• Mark Efinger

Targets and Arrows


By, Mark Efinger

The questions are irrelevant; it is YOUR answers that count?

Comb the Internet and you will easily find many different sites that offer you the “Ten most common Interview Questions” or 15, or 20. In fact I have published a similar list myself. Why? Because people think this is what they need to know. They feel that if they know what questions will be asked, they can get the right answers. Some sites actually offer to sell you a series of questions and the best, “Answers to Ace the Interview!” Do not buy these lists. Those answers will not win over interviewers. Too many times they have heard candidates rattle out rote versions of these, “Best answers.”

I have frequently asked corporate interviewers and admissions staff at many selective schools what they hope not to hear in interviews. The most consistent answer to this question is best paraphrased thus: “I do not want to hear, ‘What they think I want to hear.’ In other words, if I hear another memorized correctanswer, I might throw up.” Does this mean you cannot prepare? No, it means you must prepare even more carefully. You cannot learn the questions and spit out the pat answers.

To prepare carefully you must develop the skills to control the conversation. You must realize that it is NOT the interviewer who should steer the conversation; it is up to you, the interviewee. You will do this best by role-playing with a skilled coach over several practice interviewsonce you have learned the basic skills to employ. Good interviewers, actually, will not ask a series of set questions. Instead they will engage you in a gentle conversation, hoping to draw out the evidence they need to fill in the interview report form. Yes, there is generally a form. If the decision will eventually be made by a committee, (the case with all school interviews, and most job interviews) then the interviewer, generally, must file a report to the committee based on your interview. The report form will list certain criteria that the interviewer must rank you against. There are many systems used, but the result is similar. The interviewer is generally free to design questions or a discussion necessary to glean the evidence from you.

Criteria – your first step!

This article begins by stating that the questions are irrelevant. In fact, if you really could get the actual questions and the correctanswers, you would actually hurt your chances. What you need to focus on are these criteria. Once you have these, all you need do is steer the conversation, whether there are questions or not, so that you earn the chance to provide the anecdotal evidence from your life demonstrating that you, indeed, deserve high marks for each criterion. The great news is that while others are out looking for the questions, you can work intelligently to develop the criteria and your corresponding evidence. Many of these criteria are obvious, such as “work ethic” but with careful research the more subtle can be discovered. A good interview coach will help you with this critical task.

“What makes you unique?”


The criteria you finally decide upon are your Targetsand knowing these will help you steer the conversation. There are several mechanisms you can use to re-direct the conversation. These re-directs or clarifying questions are important to understand. But first, we must discuss how to handle the targets we have now identified.


Once you know the Targets, the critical criteria you believe are important to the other person; you must identify your best Arrowfor each target. An arrow is a short anecdote from your past experiences that will hit the bull’s-eye. In other words, you need to identify your best work ethic story, your best integrity story, your best judgment story, etc. one short story for each target on your list. Remember the idea of an arrow is to demonstrate that you deserve a high mark in this criterion. Any time that you can show clear evidence, you have hit the target squarely.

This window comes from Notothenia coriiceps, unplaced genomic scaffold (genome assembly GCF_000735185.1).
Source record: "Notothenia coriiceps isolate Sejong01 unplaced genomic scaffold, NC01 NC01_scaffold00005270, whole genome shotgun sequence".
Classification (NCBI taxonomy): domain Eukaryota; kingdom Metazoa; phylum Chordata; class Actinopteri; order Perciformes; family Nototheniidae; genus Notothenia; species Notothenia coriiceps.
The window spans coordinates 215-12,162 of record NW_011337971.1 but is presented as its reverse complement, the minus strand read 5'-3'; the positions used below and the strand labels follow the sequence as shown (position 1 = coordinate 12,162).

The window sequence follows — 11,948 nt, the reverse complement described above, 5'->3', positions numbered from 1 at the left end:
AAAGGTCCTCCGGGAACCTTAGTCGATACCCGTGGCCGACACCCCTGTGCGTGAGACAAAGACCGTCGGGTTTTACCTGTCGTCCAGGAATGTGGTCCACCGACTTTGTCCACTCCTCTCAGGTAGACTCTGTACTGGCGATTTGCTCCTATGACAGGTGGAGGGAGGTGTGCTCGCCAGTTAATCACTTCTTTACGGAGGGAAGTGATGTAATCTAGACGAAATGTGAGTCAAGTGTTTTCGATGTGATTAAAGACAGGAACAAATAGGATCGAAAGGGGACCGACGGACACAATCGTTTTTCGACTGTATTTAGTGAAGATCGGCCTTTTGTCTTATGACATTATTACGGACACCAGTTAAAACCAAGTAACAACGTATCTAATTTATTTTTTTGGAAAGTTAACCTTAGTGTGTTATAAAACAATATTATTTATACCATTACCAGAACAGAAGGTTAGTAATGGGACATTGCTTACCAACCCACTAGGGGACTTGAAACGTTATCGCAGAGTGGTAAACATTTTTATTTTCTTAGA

Steering the conversation to use all of your arrows.

During most interviews, you will need the ability to identify the targets in order to use your arrows. Whether the interviewer is an artful conversationalist or an awkward questioner, you must listen for opportunities to steer towards the targets. Your job is to use their questions, or the conversation, to empty your quiver of arrows into the targets, regardless of the quality of the questions. A good interview coach will help you learn the skill of asking clarifying questions that re-direct -- allowing you to casually control the direction of the conversation keeping the targets front and center so that you can utilize the arrows you know are necessary.

Success is an Empty Quiver.

When you leave the interview and get back home it is now time to assess how you did. Your first examination should be about the quality of Your Personal Story. Next you should review how many of your arrows you were able to put into the targets. Generally, the interviewer makes up his or her mind whether or not they “like” you in the first few minutes. These minutes were generally during your response to the open-ended question. (See the article “Developing Your Personal Story” on ISCA blog) For the rest of your interview time, the interviewers are proving themselves right? Does this mean that the remainder is unimportant? Not at all, this is the period in which the interviewer will be gathering the evidence to fill out the all-important form. This report must go to the rest of the committee, the hiring authority. Getting the form filled in right is just as important as winning over the interviewer in the first five minutes. It is your ability to get arrows into targets that will make the form glow - separating you from the competition. Isn’t that your goal?